Getting What You Deserve?

Recently I ran across a conversation concerning judges taking pity on sex offenders and acting with leniency in sentencing. The question was asked “Is he [the sex offender] any less deserving of prayer and forgiveness than any of us?”

Deserving? We ALL *deserve* to be cast into hell. We need to be grateful for God’s mercy in not getting what we deserve because of God’s grace in Christ.

Mercy: not getting the punishment you deserve
Grace: being given blessings that you do not deserve

Offenders do not *deserve* pity, love, forgiveness. We do not love others because they are deserving of it or have a “right” to it. We choose to love because we are loved by God even when we were unlovable. Out of the abundance of God’s love poured out on us, we turn and love others.

If the offender repents and receives God’s mercy and grace, then the ETERNAL consequences of his actions are forgiven.

As individuals, we are to love everyone, even the worst of offenders. You can love a person, and at the same time, hate their behavior. Part of love is to hold others accountable for their behavior (Prov 13:24).

True, it is in the best interest of the family and victims to forgive and move on — keeping in mind that forgiveness does not mean immediate restoration of position and trust, and does not mean that the offender escapes accountability for his behavior. As individuals, we are to forgive after the same manner that we are forgiven.

Governments, however, are bestowed with a different set of responsibilities.

Law was instituted because of the hardness of people’s hearts.

Mercy bestowed on a loving person is appreciated and promotes better behavior.

Mercy bestowed on a cold-hearted person is interpreted by that person as a reward for their behavior, and encourages more of whatever behavior is rewarded.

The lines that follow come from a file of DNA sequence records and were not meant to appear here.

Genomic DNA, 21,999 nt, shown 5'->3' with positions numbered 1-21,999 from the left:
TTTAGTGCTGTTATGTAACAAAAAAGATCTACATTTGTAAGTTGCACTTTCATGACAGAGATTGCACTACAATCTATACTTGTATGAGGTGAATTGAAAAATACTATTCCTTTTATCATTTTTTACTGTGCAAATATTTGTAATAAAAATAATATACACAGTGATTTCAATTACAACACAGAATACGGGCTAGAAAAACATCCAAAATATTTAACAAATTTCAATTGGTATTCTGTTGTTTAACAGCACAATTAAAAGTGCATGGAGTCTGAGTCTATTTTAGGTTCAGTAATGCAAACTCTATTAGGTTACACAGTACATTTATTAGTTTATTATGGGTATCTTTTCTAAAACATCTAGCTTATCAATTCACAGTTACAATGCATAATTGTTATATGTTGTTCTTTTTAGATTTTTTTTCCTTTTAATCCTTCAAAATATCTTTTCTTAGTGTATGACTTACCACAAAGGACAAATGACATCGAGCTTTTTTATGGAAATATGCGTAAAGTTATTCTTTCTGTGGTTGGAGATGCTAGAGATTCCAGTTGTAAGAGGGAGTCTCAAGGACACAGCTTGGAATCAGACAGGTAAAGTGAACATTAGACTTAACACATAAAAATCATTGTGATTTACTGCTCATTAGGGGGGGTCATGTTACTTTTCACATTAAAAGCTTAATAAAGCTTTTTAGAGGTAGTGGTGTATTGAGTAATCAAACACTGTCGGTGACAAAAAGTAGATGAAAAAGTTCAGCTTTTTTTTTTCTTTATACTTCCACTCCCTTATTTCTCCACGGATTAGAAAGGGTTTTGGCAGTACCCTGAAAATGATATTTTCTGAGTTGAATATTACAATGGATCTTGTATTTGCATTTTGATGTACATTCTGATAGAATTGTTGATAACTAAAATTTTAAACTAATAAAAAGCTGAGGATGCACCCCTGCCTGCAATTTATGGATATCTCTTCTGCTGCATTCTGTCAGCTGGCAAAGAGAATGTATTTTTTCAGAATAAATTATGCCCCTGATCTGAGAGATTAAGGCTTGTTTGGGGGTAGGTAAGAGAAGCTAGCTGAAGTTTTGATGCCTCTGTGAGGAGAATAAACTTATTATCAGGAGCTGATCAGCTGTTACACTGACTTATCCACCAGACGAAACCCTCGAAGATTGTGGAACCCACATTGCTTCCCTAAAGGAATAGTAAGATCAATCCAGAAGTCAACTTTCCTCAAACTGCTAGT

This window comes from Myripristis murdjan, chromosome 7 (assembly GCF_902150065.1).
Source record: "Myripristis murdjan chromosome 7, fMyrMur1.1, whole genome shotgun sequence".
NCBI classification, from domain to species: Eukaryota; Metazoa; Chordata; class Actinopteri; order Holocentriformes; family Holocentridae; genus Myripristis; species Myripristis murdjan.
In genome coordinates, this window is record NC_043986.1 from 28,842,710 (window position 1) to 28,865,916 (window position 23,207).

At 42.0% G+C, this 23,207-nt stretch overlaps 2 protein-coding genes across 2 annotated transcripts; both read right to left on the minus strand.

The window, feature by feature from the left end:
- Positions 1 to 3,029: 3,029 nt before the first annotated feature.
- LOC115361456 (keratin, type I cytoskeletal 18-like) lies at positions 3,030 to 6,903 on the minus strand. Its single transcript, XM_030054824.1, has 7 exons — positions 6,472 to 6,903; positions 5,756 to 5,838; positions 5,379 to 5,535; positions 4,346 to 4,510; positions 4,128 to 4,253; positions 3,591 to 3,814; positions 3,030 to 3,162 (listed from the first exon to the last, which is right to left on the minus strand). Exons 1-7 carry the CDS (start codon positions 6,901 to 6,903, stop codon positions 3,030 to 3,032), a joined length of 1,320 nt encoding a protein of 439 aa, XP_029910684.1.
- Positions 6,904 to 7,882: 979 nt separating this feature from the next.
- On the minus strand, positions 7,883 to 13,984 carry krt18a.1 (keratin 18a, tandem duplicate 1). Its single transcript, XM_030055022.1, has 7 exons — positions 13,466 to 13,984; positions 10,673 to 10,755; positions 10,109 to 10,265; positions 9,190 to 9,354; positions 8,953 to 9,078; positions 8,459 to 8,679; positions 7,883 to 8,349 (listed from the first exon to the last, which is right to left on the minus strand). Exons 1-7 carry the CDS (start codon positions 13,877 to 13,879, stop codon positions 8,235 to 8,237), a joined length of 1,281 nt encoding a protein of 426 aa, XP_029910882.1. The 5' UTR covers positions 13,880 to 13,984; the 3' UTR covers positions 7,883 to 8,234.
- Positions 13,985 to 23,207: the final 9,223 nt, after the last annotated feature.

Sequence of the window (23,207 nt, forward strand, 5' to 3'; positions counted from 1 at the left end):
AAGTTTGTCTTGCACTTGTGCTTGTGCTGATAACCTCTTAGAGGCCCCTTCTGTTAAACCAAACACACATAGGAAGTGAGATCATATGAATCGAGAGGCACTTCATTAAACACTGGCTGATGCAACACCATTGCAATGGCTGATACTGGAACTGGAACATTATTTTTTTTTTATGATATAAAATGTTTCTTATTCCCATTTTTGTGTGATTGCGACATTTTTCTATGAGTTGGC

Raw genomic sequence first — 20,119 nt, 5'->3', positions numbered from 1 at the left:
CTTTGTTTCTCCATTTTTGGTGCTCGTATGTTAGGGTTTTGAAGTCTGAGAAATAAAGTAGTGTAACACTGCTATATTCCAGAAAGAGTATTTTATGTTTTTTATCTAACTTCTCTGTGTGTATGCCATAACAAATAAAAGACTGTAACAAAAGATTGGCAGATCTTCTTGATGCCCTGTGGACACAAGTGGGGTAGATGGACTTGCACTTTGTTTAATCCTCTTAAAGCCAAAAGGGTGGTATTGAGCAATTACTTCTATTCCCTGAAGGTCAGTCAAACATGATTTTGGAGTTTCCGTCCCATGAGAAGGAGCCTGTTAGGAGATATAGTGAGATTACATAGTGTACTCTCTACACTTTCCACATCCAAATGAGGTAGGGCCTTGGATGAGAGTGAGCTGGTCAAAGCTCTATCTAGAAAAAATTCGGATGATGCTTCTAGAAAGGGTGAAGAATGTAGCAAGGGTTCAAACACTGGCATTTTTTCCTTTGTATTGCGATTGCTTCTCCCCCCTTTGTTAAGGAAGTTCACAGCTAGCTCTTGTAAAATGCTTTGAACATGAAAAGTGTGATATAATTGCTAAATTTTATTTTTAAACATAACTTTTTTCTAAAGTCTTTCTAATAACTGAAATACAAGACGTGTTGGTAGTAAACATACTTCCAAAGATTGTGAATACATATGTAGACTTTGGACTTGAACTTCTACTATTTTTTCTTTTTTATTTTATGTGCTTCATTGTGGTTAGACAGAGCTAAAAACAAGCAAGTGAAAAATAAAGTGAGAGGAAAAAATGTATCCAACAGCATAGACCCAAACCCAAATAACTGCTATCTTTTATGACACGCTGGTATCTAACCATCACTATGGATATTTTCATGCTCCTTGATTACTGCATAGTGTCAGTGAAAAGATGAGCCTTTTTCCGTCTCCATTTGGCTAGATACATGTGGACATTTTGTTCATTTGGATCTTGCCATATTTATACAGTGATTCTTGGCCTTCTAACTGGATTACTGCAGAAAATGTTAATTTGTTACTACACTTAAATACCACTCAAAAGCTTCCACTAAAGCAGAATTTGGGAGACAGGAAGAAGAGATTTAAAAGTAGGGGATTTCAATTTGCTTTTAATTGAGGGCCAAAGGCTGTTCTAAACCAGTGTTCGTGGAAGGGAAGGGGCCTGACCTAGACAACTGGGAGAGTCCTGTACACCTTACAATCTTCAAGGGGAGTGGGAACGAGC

Governments and judges are charged with the responsibility to hold offenders accountable for the temporal consequences of their behavior. When they fail to do this, it comes across to society as permissiveness, advocating, and promotion of that behavior.

What this judge is saying is that it is OK, excusable, and justifiable to molest a child.

Instead of pitying the offender, what about the victims? When is it OK for someone to act out their own selfish desires on an innocent child? What about the children whose lives have been ripped apart at the seams?

Seems to me if anyone was to deserve pity, it would be the victim.

Train Up a Child Part II

Pro 22:6 Train up a child in the way he should go: and when he is old, he will not depart from it.

There is a difference between TRAINING and EDUCATION.

Education is all about knowledge. Education typically involves someone dumping a bunch of information on a student and then seeing what percentage of it sticks.

Training on the other hand is different. Training is all about behavior. Training is about changing existing behavior or creating a new behavior.

With training, the trainee performs a task over and over again until they get it right.

That’s why the military, police, firefighters, etc all use training techniques to ingrain new behaviors into the trainees.

As parents, we are instructed to use training when it comes to our children.

In their youth, children are not mature enough to get anything out of having a bunch of information dumped on them and then use reasoning to discipline themselves into new behaviors.

We as parents are to train up our children. Children must perform an activity over and over again until they get it right. Behaviors trained into a child during their youth do not easily disappear later in life.

Part I

Notes on Guidance

Proverbs 16:3 (Amplified Bible)

Roll your works upon the Lord [commit and trust them wholly to Him; He will cause your thoughts to become agreeable to His will, and] so shall your plans be established and succeed.

Psalm 37:23 (New King James Version)

The steps of a good man are ordered by the LORD, and He delights in his way.

John 10:4-5 (King James Version)

And when he [The Good Shepherd] putteth forth his own sheep, he goeth before them, and the sheep follow him: for they know his voice. And a stranger will they not follow, but will flee from him: for they know not the voice of strangers.

Keep in mind that you come to “know” a voice by hearing it repeatedly over and over again. What “voice” you expose yourself to most, you will recognize and be sensitive to. Voices you ignore and/or do not expose yourself to, will become strange to you.

You get to know Jesus’ voice by reading, hearing, and speaking His Word.